A larger number of containers passed through the world's 30 biggest container ports in the first quarter, according to an analysis by Alphaliner, which shows a total growth of 4.7 percent in the ports judging by volumes handled. But the analyst stresses that this far from indicates a sustainable supply and demand balance in the container market, and that even though the container ports have seen growth the scenario varies greatly depending on global region.
Ten of the 30 container ports are located in China, where they saw 5.1 percent growth in the first quarter, a decline compared to the 7.3 percent growth in the same period the year before. The Chinese Ministry of Transport says that container volumes in the country's ports grew by 5.5 percent, to 45 million teu, during the first three months of the year, while coastal ports grew 6.6 percent and ports located by rivers declined 3.8 percent.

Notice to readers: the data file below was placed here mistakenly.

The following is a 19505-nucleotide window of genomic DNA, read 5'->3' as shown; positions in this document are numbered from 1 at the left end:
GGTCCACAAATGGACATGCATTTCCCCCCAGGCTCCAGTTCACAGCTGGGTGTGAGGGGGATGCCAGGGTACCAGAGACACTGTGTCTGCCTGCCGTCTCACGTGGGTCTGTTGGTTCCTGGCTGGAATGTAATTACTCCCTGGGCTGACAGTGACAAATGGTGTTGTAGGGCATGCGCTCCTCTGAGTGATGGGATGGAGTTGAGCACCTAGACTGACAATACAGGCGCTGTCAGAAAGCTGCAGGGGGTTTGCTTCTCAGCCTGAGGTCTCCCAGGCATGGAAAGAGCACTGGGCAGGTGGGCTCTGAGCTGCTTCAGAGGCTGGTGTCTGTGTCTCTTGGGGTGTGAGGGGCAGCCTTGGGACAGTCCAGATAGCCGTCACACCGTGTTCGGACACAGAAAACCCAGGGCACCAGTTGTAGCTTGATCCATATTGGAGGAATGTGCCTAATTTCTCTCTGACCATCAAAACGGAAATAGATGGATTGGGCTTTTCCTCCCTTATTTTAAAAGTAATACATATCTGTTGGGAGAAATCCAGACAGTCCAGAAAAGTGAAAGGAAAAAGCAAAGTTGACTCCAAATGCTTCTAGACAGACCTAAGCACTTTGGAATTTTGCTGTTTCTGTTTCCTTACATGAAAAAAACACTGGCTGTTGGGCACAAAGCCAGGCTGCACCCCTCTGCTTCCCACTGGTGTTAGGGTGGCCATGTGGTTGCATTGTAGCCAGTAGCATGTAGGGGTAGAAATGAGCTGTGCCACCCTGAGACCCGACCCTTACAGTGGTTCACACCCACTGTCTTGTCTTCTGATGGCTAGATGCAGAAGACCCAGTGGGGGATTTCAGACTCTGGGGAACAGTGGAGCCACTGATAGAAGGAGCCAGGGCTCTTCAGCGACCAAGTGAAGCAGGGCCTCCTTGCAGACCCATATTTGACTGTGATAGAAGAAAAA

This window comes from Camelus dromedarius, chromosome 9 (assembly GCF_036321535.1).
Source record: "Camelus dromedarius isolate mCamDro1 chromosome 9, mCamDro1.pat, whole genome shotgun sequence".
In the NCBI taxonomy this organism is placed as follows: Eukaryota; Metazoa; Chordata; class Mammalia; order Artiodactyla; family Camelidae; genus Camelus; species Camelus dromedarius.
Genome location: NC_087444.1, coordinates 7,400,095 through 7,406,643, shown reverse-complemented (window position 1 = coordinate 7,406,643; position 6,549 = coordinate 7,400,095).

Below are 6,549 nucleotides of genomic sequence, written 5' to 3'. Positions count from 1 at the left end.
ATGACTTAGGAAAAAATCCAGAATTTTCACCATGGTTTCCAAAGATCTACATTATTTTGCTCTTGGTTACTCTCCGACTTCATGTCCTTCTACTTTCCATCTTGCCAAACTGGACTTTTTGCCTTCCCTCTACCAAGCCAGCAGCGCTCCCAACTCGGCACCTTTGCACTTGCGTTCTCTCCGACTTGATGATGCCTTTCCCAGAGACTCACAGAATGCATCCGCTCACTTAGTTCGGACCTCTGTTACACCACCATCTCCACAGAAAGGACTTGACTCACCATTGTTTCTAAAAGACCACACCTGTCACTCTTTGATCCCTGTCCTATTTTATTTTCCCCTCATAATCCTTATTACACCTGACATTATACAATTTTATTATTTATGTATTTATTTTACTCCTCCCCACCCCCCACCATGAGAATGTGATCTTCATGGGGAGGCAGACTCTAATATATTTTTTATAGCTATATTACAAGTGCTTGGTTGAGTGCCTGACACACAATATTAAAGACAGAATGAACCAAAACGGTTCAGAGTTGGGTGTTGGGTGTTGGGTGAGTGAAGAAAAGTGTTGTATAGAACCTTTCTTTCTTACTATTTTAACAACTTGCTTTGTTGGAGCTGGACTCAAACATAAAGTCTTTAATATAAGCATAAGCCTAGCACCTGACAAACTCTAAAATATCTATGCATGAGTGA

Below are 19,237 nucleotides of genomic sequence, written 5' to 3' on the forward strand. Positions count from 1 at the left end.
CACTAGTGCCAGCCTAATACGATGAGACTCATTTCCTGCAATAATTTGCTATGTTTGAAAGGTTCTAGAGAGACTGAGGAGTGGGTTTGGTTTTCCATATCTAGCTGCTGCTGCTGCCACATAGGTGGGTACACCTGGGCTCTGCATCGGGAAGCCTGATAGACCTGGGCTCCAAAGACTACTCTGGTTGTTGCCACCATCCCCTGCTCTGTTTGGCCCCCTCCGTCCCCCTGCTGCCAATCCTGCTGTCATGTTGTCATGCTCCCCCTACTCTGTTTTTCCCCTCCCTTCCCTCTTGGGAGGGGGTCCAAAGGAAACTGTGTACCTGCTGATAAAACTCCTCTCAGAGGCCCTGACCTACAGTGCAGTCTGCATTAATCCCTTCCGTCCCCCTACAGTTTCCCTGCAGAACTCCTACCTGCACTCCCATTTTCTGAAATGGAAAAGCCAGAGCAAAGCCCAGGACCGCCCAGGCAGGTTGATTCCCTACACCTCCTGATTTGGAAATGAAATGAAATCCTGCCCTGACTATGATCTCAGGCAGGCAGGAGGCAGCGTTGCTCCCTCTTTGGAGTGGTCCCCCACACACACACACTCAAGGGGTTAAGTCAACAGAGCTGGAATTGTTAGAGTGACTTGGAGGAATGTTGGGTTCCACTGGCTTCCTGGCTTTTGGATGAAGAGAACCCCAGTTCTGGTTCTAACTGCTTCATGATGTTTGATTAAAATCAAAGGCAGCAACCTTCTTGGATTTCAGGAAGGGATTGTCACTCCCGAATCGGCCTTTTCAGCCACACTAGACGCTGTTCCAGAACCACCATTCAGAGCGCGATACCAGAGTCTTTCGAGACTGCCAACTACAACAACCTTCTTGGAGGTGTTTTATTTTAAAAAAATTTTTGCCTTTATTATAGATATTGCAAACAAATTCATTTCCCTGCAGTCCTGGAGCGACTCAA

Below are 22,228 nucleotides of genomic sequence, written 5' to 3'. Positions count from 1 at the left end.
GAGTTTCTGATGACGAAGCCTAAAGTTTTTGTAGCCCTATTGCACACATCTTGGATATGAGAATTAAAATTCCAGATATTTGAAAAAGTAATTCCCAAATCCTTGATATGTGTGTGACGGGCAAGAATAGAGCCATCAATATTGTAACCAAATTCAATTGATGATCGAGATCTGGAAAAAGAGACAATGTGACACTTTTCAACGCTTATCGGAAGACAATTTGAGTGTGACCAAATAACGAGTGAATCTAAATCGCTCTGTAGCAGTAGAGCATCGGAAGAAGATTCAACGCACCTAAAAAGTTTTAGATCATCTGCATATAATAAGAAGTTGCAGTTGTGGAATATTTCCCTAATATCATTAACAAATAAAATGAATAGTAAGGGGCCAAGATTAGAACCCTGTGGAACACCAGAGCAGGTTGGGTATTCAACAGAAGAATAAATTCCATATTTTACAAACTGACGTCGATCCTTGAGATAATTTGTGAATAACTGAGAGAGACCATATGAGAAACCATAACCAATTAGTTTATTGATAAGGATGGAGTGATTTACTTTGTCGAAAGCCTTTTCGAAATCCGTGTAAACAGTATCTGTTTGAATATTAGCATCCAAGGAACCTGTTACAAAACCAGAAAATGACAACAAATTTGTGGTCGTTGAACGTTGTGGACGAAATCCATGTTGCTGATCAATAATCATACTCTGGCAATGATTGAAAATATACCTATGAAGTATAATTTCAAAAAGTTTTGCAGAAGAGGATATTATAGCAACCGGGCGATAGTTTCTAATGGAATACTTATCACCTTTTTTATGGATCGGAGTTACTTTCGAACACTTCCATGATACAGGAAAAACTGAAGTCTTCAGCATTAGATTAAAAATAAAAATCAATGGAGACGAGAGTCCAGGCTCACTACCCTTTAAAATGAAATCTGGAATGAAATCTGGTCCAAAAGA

The same scenario applies to the European ports, where Rotterdam, Hamburg, Antwerp and Bremerhaven combined saw a container growth of 2.3 percent in the first quarter, compared to 1.8 percent the year before.
"Although demand growth in North Europe remains modest, the positive growth lends hope for a further recovery in volumes in the rest of the year," says Alphaliner.
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The US ports of Los Angeles-Long Beach and New York-New Jersey noted a growth of 2.9 percent, while the average throughput in the 16 US ports increased by 1.7 percent.
"The throughput growth at other key regions are also showing encouraging signs of recovery, with the five largest South East Asian ports reporting total growth of 3.7 percent in the first quarter against growth of only 0.6 percent last year," says Alphaliner, though the analyst is somewhat less positive in terms of the balance between supply and demand on the container market:
"Despite the encouraging overall growth in demand, the supply and demand balance for the container markets has failed to improve. The growth in the supply of containership capacity (adjusted for vessel idling) has reached 6.5 percent so far this year, with supply continuing to outstrip demand."
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